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  18. Benway

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    I can try to make it to the pride event, but either way that's not until August. As far as trying new things goes, I don't know. Like I said, I've dressed up in drag (poorly) for photos, before, and I've been known to wear women's panties under my street clothes, but I'm not really about transitioning in any way, shape or form. I'm a big guy, I'm hairy, I have facial hair and that's how a lot of people know me. I could be a drag queen at best and even then it's not something I really want to do. I'm more or less trying to make amends with the fact that I'm a man who thinks he should have been born a woman. I've got something here that I don't really want to process, but am forced to face.
     
  19. TaurusMage

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    When I was young, I said that I wanted to be a boy. I would call anything that was feminine "stupid" or ridiculous; I would shame girly outfits; I would wear a lot of masculine and unisex clothing; all of my closest friends were guys. I did my best to act "tough" and more "masculine." I made fun of anything about me that was feminine, from my breasts to my voice. But I had a secret: I liked feminine things. I would have liked wearing dresses and skirts and "pretty" clothes. I liked Barbie and her clothes even more than the firetruck I stole from my cousin :slight_smile:innocent:slight_smile:. I said I wanted to be a boy, but really, I was just ashamed of being a girl. Maybe it's because I was a guy in my last life. Maybe it's because my dad made me feel like it was better to be masculine than feminine. Maybe it was something else altogether. But however it goes, all of those thoughts that I had then didn't make me a trans guy--they just made me someone who was trying to figure out how they were supposed to act in the environment they were in.

    Obviously, no one can tell you if you're trans* except for you. And, obviously, our experiences on this are quite different.

    But the feeling I'm getting from you isn't that you're a woman (which is what being a trans woman is all about). It's that you're a man who is ashamed that you aren't living up to what society says a man should be like. It's that you're a man who is saying that you don't feel like you're a "good" man, but everyone says that you act like a woman so life would be easier if you were just born as a woman.

    I don't really think this is gender dysphoria, but I'm far from an expert on that. Rather, I think that this is a form of being ashamed of who you are.

    You aren't a "shitty man" by any means. You're a man who keeps getting crapped on by society and the ideals of toxic masculinity, and I am sorry that the world has made you feel this way.
     
  20. Ryuichi

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    Let me ask you a relatively simple question:

    What do you think would help you live the best life you can, and be more at peace with how you present?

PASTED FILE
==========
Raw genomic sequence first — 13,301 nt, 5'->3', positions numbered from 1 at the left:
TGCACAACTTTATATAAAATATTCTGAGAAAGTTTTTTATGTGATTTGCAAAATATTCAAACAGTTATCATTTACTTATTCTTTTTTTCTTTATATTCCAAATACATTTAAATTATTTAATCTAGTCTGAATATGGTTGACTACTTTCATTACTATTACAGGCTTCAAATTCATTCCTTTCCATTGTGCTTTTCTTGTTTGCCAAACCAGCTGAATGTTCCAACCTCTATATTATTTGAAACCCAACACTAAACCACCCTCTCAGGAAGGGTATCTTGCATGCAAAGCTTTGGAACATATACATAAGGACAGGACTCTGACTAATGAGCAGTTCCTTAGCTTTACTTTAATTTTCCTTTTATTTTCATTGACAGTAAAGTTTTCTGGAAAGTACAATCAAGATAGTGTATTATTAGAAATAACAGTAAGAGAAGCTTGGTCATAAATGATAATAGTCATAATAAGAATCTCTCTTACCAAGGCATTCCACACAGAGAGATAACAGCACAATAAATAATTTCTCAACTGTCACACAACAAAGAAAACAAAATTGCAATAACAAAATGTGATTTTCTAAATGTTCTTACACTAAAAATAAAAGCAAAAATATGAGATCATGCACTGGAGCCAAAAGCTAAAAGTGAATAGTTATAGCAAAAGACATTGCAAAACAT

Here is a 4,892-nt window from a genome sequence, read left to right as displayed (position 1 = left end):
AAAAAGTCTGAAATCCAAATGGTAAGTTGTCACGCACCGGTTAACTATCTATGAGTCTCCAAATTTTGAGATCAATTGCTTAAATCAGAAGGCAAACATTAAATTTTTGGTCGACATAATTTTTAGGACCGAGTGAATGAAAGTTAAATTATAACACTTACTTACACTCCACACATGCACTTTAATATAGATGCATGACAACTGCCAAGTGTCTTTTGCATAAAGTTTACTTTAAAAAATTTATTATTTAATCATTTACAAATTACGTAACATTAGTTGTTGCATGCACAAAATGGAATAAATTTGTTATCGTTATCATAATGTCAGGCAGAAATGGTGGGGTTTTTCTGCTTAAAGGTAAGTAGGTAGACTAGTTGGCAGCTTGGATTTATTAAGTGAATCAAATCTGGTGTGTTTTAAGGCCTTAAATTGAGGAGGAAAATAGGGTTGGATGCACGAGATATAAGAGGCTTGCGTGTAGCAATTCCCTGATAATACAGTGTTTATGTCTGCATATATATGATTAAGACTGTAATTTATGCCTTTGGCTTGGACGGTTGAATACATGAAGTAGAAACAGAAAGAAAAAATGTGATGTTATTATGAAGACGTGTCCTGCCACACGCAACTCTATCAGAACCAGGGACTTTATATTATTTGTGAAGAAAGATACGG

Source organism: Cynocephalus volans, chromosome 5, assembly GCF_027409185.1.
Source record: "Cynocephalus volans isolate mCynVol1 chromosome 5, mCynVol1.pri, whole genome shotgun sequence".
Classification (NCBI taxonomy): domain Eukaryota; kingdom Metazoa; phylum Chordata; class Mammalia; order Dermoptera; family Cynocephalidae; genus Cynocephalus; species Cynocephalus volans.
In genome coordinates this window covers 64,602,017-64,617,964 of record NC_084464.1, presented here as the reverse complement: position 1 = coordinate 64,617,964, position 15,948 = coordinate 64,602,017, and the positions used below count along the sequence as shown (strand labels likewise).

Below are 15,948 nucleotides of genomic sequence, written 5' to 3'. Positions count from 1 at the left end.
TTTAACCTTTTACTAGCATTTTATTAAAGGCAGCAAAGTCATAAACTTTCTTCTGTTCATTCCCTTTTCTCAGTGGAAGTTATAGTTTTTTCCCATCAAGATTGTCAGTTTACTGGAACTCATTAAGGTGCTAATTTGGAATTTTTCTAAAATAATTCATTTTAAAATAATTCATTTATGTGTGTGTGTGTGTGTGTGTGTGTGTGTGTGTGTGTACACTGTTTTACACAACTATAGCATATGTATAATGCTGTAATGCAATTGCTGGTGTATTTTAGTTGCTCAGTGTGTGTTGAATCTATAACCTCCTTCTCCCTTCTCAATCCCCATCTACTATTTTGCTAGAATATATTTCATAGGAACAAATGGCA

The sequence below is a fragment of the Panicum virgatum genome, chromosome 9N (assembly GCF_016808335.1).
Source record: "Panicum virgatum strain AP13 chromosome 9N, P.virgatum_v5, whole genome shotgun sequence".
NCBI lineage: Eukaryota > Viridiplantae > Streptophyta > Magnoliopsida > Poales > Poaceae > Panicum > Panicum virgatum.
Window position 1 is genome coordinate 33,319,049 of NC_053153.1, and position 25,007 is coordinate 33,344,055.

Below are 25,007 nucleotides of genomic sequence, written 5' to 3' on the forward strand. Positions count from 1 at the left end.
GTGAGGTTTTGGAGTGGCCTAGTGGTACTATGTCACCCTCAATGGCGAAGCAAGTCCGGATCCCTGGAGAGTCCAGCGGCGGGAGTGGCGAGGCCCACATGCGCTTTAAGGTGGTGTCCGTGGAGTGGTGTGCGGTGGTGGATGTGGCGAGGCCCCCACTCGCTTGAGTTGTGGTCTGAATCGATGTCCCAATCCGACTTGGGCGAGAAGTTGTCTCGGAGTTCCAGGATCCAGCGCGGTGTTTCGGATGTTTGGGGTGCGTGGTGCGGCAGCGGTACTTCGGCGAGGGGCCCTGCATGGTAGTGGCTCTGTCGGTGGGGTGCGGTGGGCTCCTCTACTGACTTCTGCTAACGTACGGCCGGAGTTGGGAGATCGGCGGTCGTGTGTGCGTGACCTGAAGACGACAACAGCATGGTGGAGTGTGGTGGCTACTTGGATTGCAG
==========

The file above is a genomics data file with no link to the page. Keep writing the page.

You don't have to answer that right now. It could take months, years even, before you answer it. You don't even have to answer it to me, because I'm not the one who needs it. There's one thing that hasn't been mentioned in this thread, and it sounds ridiculous at first, but it's nevertheless true.

    You don't even have to transition for any of this. You can identify as a woman, as genderqueer, as any label you deem fit. All that matters is that you're living a life where you don't have to feel like you're chained up by your own self-hatred. Because at the end of the day, you could present as anything, but whatever you are, it doesn't change. I don't mean what's between your legs. I mean where you truly think you sit. Even if you have this state of flux, that in and of itself doesn't change, and that's why some people will identify as genderfluid.

    You could say one thing, but you might still feel an unease of dissonance and dishonesty. This is where transitioning comes in, and it comes in many kinds of ways. Or the dissonance is still there, but you could be entirely okay with that yourself, just simply knowing that you are exactly what you say, and whatever the answer is, it's true. A lot of people go with this route because that way, they know that they're trans, and when they find people that accept them for that, they can be at ease without outing themselves to people like dangerous relatives.

    Could your answer change? Yes, it's very possible. You might find several answers towards the final one, and you might be alright with all of them at the time - and that's also fine. Give it some thought. Take the time you need. Don't try and rush it because, believe me, that won't do anything. Your answer will come. And it will come when it needs to. If you still come out of this entirely sure you're a man but you're simply effeminate, then that's your answer, and that's perfectly okay. You really don't need someone else telling you otherwise.